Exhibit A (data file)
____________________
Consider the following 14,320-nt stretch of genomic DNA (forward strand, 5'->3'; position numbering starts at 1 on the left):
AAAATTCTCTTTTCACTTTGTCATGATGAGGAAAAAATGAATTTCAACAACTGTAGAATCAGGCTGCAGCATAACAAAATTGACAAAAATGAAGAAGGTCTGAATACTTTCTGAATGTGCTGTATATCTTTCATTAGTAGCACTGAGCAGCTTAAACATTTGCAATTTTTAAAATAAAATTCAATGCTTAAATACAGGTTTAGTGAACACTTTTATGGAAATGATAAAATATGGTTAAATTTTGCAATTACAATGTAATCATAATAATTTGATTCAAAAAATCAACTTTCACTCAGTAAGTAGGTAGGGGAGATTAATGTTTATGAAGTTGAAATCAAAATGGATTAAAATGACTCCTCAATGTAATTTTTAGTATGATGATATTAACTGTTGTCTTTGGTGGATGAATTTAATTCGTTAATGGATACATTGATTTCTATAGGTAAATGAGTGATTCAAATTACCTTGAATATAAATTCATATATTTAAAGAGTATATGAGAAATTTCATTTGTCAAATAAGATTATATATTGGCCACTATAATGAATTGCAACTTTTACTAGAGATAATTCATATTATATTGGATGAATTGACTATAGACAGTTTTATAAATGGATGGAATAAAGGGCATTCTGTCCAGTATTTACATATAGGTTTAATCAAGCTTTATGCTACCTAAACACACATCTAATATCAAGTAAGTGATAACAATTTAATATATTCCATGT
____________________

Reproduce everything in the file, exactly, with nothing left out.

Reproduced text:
Consider the following 14,320-nt stretch of genomic DNA (forward strand, 5'->3'; position numbering starts at 1 on the left):
AAAATTCTCTTTTCACTTTGTCATGATGAGGAAAAAATGAATTTCAACAACTGTAGAATCAGGCTGCAGCATAACAAAATTGACAAAAATGAAGAAGGTCTGAATACTTTCTGAATGTGCTGTATATCTTTCATTAGTAGCACTGAGCAGCTTAAACATTTGCAATTTTTAAAATAAAATTCAATGCTTAAATACAGGTTTAGTGAACACTTTTATGGAAATGATAAAATATGGTTAAATTTTGCAATTACAATGTAATCATAATAATTTGATTCAAAAAATCAACTTTCACTCAGTAAGTAGGTAGGGGAGATTAATGTTTATGAAGTTGAAATCAAAATGGATTAAAATGACTCCTCAATGTAATTTTTAGTATGATGATATTAACTGTTGTCTTTGGTGGATGAATTTAATTCGTTAATGGATACATTGATTTCTATAGGTAAATGAGTGATTCAAATTACCTTGAATATAAATTCATATATTTAAAGAGTATATGAGAAATTTCATTTGTCAAATAAGATTATATATTGGCCACTATAATGAATTGCAACTTTTACTAGAGATAATTCATATTATATTGGATGAATTGACTATAGACAGTTTTATAAATGGATGGAATAAAGGGCATTCTGTCCAGTATTTACATATAGGTTTAATCAAGCTTTATGCTACCTAAACACACATCTAATATCAAGTAAGTGATAACAATTTAATATATTCCATGT